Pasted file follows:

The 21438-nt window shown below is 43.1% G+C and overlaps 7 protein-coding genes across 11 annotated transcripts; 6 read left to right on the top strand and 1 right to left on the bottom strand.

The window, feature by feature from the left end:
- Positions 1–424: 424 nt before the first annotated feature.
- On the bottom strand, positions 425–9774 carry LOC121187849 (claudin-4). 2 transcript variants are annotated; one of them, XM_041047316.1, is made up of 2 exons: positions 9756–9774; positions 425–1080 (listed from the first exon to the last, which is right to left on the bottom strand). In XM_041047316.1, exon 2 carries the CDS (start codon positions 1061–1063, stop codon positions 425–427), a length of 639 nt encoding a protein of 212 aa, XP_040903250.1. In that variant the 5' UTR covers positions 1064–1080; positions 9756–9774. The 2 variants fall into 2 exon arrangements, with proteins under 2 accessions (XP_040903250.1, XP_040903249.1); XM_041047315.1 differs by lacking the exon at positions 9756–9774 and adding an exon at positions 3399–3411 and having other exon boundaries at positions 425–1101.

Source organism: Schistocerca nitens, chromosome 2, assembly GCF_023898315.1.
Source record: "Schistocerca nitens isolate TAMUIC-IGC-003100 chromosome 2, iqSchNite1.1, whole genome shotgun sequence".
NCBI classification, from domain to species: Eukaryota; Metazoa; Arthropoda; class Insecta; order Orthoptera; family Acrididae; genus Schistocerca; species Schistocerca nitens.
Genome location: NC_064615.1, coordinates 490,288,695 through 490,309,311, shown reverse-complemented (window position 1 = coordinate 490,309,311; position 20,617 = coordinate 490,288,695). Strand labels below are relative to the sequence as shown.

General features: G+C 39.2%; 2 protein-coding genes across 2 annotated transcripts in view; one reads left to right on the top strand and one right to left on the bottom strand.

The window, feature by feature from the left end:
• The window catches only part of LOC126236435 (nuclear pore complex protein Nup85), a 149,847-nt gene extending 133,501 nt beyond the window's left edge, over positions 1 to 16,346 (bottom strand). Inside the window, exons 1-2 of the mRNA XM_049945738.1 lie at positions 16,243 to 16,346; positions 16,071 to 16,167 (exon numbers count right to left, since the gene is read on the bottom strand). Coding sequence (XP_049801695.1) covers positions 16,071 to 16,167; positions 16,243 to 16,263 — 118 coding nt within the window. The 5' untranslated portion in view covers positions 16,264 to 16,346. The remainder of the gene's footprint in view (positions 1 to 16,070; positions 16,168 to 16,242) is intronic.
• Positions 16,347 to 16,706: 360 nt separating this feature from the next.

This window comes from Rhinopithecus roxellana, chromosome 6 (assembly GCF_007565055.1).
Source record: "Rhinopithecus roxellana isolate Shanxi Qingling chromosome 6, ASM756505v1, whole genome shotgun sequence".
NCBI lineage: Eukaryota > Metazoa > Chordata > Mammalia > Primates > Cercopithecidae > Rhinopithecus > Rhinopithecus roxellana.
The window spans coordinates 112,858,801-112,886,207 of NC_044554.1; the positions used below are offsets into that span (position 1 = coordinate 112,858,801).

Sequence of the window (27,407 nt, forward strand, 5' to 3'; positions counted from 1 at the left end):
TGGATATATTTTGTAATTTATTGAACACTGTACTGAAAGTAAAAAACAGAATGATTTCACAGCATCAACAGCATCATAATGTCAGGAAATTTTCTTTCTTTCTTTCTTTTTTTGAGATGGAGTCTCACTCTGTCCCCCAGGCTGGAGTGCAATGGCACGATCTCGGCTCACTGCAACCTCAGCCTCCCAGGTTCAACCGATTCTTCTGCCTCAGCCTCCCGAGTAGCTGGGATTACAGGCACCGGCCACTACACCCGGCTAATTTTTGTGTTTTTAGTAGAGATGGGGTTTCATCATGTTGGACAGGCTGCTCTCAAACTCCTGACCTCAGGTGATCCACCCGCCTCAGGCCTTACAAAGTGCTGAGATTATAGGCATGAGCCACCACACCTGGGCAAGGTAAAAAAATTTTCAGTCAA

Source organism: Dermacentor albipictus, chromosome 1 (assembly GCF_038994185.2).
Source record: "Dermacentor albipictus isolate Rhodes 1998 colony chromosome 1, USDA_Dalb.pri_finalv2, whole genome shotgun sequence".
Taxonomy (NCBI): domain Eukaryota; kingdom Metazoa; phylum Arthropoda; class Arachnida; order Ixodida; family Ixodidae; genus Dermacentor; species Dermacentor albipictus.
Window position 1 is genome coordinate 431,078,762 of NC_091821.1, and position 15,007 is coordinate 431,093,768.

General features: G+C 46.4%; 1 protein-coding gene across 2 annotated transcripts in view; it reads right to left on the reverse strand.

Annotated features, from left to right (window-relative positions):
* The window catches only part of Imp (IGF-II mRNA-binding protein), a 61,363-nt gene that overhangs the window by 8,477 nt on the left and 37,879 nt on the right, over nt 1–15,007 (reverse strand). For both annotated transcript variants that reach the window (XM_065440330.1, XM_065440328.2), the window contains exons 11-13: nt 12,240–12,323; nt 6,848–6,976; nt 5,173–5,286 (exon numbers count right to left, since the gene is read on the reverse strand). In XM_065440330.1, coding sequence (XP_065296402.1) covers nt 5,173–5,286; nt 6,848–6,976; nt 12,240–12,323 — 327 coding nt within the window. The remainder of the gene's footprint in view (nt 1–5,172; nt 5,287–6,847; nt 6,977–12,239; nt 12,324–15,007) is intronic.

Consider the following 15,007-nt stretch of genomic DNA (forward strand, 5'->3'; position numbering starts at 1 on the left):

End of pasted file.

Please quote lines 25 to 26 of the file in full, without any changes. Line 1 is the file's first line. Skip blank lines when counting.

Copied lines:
* The window catches only part of Imp (IGF-II mRNA-binding protein), a 61,363-nt gene that overhangs the window by 8,477 nt on the left and 37,879 nt on the right, over nt 1–15,007 (reverse strand). For both annotated transcript variants that reach the window (XM_065440330.1, XM_065440328.2), the window contains exons 11-13: nt 12,240–12,323; nt 6,848–6,976; nt 5,173–5,286 (exon numbers count right to left, since the gene is read on the reverse strand). In XM_065440330.1, coding sequence (XP_065296402.1) covers nt 5,173–5,286; nt 6,848–6,976; nt 12,240–12,323 — 327 coding nt within the window. The remainder of the gene's footprint in view (nt 1–5,172; nt 5,287–6,847; nt 6,977–12,239; nt 12,324–15,007) is intronic.

Consider the following 15,007-nt stretch of genomic DNA (forward strand, 5'->3'; position numbering starts at 1 on the left):